My Day by Eleanor Roosevelt

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SANTA FE, N.M., Thursday—Yesterday afternoon I saw a most unique project outside of Amarillo, Texas. An old club house, near a municipal golf course, has been taken over by a group of women and turned into a tuberculosis preventorium for small children. One woman was the moving spirit. She started out with a fund of eighty-five cents and today, with the help of the WPA, a new building has been built and 35 children are being restored to health.

Amarillo's housing project is also quite unique, in that the women on the project have taken an old store and equipped it as a practice house. The women put in the partitions, papered the walls, refinished the floors and laid the floor coverings. They renovated old furniture and made new furniture out of packing cases and an old tool shed in the backyard. They have made a very satisfactory sewing room and store room.

They sodded the yard and laid a brick walk. In fact, they proved that, with proper guidance, a woman can do almost anything about a house. Equipped with the training they have received here, the women have gone into homes where the mother is ill and have done her work. They also show people on the economic level of the W.P.A. worker how best to stretch meagre incomes so that the standard of living may be the highest possible.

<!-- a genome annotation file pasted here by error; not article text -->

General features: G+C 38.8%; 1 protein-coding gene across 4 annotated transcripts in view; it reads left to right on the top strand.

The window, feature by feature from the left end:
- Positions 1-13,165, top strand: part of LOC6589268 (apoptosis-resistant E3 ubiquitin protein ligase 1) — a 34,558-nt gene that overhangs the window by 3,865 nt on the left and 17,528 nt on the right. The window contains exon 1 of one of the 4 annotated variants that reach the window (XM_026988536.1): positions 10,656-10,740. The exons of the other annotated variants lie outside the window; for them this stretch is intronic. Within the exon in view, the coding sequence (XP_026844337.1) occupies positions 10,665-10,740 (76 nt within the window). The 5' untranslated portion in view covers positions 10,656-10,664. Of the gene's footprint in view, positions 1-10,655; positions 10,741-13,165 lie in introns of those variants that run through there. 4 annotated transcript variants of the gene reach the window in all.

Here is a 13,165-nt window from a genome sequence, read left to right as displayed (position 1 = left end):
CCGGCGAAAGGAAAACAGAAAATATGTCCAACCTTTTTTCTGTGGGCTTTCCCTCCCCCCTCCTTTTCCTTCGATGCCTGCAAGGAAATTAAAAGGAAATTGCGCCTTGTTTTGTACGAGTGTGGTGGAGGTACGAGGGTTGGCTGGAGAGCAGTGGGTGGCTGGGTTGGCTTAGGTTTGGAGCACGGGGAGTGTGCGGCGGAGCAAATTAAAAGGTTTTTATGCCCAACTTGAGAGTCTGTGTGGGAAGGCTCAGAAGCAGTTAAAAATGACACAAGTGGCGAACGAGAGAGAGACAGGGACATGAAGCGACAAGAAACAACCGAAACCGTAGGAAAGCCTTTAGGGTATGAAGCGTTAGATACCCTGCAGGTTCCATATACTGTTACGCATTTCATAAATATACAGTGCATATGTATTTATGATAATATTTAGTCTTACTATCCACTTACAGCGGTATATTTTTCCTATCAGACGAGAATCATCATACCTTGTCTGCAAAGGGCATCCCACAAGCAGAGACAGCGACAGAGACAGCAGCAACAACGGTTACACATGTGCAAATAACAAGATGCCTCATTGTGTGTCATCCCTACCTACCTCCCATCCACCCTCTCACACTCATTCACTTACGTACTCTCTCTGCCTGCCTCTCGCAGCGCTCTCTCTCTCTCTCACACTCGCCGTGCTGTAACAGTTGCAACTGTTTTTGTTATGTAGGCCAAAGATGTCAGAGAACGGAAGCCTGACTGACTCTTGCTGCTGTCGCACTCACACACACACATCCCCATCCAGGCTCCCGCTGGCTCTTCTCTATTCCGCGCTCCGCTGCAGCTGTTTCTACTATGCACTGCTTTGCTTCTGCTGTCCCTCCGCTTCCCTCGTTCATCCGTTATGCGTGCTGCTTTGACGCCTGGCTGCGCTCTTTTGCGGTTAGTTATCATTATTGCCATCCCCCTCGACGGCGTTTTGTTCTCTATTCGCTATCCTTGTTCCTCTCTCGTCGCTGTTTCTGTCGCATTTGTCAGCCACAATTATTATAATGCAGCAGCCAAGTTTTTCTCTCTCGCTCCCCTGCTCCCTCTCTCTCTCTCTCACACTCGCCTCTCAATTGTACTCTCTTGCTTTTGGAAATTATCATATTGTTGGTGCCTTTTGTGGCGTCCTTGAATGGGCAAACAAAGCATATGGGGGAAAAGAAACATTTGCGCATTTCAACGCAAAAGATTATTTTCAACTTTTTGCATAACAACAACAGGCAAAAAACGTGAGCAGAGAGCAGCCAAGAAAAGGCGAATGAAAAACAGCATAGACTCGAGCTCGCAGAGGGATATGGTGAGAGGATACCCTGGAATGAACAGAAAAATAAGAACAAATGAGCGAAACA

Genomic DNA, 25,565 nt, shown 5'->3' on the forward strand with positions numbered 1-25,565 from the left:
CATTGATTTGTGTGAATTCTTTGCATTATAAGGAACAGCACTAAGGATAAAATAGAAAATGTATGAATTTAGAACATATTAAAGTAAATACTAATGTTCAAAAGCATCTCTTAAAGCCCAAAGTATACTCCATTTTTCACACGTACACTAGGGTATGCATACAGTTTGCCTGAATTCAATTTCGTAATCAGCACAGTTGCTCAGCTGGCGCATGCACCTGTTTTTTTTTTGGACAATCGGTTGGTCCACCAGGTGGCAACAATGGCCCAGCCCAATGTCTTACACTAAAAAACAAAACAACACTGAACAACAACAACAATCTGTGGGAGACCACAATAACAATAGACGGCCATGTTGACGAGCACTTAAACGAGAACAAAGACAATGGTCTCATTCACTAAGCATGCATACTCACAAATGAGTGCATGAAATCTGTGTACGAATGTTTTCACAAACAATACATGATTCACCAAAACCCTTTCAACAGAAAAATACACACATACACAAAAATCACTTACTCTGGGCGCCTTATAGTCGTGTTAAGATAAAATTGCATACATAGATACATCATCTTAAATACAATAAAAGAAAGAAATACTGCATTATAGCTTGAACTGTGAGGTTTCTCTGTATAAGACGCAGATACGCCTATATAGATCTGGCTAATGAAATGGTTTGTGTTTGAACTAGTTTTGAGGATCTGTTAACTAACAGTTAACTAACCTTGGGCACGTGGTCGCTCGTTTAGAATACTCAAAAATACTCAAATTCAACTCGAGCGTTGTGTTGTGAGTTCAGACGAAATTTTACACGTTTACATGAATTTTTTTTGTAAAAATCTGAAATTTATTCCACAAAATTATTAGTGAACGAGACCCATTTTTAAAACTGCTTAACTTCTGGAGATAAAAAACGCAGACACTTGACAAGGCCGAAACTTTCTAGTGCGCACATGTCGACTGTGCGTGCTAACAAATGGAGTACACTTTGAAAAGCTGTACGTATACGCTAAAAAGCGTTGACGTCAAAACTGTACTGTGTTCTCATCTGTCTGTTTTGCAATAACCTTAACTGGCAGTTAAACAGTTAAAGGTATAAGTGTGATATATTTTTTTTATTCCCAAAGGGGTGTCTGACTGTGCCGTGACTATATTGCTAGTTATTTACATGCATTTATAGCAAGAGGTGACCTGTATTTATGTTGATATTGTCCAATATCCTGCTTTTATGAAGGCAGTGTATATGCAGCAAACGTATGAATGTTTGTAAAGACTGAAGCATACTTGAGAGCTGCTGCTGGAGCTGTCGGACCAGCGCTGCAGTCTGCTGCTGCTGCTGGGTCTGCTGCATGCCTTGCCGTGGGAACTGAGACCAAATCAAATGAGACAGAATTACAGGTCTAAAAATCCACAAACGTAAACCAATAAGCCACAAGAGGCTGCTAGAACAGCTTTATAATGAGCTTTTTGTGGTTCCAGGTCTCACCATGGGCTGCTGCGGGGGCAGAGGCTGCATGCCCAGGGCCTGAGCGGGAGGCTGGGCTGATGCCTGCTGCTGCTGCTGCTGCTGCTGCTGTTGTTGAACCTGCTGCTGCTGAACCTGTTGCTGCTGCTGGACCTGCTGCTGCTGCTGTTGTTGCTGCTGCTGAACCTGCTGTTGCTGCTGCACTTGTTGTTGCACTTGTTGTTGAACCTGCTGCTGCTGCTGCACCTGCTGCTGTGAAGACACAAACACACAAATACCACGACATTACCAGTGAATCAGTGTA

I must tell you one amusing story. Just before my lecture last night, a little girl called our rooms at the hotel and said to my secretary: "I want to speak to Mrs. Roosevelt. My mother and daddy are going to the lecture, but I am not allowed to go, so I want to ask Mrs. Roosevelt to broadcast her lecture so I can hear it." We decided that Texas children will get on in the world, nothing seems to daunt them.

We got off the train this morning in Belen, New Mexico, at 7:35, and since no one was in sight to meet us, everyone in sight offered to drive us to Albuquerque. We decided, however, that someone would call for us. Because we had had no breakfast, we sat at the counter in the Harvey Restaurant and ordered coffee and rolls. In a few minutes, Mr. and Mrs. Hugh Calkins came for us and obligingly joined us at breakfast.

Mr. Calkins reminded me that he had met me twenty years ago when my husband and I went to Silver City, New Mexico, to see the Fergusons. Mrs. Ferguson is now Mrs. John Greenway. I asked Mr. Calkins if he had seen her lately and he said that two years ago they sat next to each other at a lunch counter just like the one we were sitting at.

The first glimpse of these mountains always thrills me. They lay ahead of us and to our right, snow-capped with marvelous shadows on the slopes. We drove through an Indian pueblo on the way to Albuquerque, which interested me very much because I had never seen one.

Once in the hotel, we had little time to ourselves. First a press conference, then a meeting with the WPA workers under Nancy Lane, who is the director of the women's and professional projects in the State. The State Administrator, Mr. Fred G. Healy, was there also and I was given a hurried glimpse into the work of each division. Then the National Youth Administration Director, Mr. Tom Popejoy, took me to meet his advisory committee for a few minutes. The rest of my tale must wait till tomorrow.

E.R.
TMs, AERP, FDRL